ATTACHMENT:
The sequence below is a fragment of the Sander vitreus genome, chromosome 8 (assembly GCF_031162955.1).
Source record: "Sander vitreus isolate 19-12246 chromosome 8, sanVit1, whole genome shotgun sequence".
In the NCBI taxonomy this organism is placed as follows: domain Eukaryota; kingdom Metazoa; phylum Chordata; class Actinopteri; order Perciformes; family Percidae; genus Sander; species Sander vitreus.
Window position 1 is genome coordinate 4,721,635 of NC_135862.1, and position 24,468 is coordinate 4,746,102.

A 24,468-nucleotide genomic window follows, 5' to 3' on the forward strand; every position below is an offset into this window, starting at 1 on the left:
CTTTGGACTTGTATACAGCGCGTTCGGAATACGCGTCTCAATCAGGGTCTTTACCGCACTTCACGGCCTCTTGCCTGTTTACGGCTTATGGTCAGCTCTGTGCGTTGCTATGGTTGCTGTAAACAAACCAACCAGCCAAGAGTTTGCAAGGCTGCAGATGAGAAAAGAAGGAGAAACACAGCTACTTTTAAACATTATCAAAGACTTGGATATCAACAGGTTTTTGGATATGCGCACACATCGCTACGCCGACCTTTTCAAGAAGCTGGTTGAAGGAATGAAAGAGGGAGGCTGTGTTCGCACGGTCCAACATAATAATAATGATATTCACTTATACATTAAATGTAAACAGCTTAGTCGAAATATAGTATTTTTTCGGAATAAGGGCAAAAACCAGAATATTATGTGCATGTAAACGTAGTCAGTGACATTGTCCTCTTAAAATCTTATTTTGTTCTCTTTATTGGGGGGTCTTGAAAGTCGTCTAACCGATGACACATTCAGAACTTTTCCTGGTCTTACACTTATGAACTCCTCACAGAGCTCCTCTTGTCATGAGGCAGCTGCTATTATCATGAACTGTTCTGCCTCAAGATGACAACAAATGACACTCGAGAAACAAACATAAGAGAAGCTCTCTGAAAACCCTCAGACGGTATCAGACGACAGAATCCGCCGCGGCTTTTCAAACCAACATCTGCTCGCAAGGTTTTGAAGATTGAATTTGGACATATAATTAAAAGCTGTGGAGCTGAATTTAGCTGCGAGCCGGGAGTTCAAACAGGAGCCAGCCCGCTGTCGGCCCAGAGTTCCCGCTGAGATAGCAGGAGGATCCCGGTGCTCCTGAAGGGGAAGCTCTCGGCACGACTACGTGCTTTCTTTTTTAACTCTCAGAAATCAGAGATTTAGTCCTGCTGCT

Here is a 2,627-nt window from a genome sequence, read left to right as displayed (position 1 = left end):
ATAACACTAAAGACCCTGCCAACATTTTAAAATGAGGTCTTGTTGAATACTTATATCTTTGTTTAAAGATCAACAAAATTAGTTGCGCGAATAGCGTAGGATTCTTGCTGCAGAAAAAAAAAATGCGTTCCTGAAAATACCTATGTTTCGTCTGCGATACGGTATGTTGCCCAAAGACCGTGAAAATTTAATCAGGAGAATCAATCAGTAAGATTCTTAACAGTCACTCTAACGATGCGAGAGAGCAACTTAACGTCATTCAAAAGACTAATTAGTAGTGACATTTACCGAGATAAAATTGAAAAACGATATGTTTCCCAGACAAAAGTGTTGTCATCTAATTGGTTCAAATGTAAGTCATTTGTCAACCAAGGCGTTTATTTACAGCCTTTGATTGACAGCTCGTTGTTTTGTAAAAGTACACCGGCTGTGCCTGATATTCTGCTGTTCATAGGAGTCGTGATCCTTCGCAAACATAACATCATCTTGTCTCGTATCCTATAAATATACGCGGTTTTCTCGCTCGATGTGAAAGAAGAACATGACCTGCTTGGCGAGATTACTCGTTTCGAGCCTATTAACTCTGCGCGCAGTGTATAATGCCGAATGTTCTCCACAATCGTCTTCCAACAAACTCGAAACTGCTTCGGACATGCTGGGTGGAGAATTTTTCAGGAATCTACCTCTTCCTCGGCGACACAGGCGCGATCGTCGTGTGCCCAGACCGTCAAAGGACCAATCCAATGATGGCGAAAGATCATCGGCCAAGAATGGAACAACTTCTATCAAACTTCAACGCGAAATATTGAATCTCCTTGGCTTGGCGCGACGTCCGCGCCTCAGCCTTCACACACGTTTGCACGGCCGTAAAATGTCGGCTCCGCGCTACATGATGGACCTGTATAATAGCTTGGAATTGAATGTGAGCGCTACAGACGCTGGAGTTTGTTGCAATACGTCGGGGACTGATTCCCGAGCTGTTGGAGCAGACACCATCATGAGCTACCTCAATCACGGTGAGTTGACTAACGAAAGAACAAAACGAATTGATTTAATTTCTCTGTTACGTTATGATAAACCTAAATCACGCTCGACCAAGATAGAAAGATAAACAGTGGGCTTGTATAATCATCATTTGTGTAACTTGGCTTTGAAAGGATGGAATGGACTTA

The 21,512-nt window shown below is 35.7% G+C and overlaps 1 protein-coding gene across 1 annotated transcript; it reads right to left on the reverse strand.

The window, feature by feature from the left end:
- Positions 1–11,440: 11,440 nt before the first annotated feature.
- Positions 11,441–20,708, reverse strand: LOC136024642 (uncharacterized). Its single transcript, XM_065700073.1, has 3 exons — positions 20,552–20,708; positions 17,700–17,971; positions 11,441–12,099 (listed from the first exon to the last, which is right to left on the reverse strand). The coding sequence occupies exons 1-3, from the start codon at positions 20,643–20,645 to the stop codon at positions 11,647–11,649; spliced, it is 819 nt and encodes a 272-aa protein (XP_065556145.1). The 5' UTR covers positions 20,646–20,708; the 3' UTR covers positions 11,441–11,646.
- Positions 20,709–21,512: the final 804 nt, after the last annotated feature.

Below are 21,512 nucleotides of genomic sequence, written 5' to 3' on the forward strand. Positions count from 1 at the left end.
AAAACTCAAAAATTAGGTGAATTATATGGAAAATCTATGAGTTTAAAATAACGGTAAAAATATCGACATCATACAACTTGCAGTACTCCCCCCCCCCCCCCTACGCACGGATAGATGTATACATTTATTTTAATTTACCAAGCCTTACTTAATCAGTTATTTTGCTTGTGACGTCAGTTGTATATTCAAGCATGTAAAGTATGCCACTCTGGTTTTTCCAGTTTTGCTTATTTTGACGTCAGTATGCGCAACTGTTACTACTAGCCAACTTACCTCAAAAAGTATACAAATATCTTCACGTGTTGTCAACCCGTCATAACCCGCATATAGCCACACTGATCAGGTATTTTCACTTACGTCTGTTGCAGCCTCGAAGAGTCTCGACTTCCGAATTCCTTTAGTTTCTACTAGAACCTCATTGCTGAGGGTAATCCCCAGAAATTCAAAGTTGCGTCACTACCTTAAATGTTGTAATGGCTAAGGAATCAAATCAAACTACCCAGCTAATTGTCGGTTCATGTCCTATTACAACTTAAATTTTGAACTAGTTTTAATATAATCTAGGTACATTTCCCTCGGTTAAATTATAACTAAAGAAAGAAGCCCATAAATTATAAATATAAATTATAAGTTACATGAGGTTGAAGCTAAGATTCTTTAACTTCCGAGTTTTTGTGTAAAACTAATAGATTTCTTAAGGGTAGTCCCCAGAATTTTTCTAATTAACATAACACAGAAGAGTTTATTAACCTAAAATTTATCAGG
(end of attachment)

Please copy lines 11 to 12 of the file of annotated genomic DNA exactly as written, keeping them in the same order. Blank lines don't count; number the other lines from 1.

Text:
- Positions 1–11,440: 11,440 nt before the first annotated feature.
- Positions 11,441–20,708, reverse strand: LOC136024642 (uncharacterized). Its single transcript, XM_065700073.1, has 3 exons — positions 20,552–20,708; positions 17,700–17,971; positions 11,441–12,099 (listed from the first exon to the last, which is right to left on the reverse strand). The coding sequence occupies exons 1-3, from the start codon at positions 20,643–20,645 to the stop codon at positions 11,647–11,649; spliced, it is 819 nt and encodes a 272-aa protein (XP_065556145.1). The 5' UTR covers positions 20,646–20,708; the 3' UTR covers positions 11,441–11,646.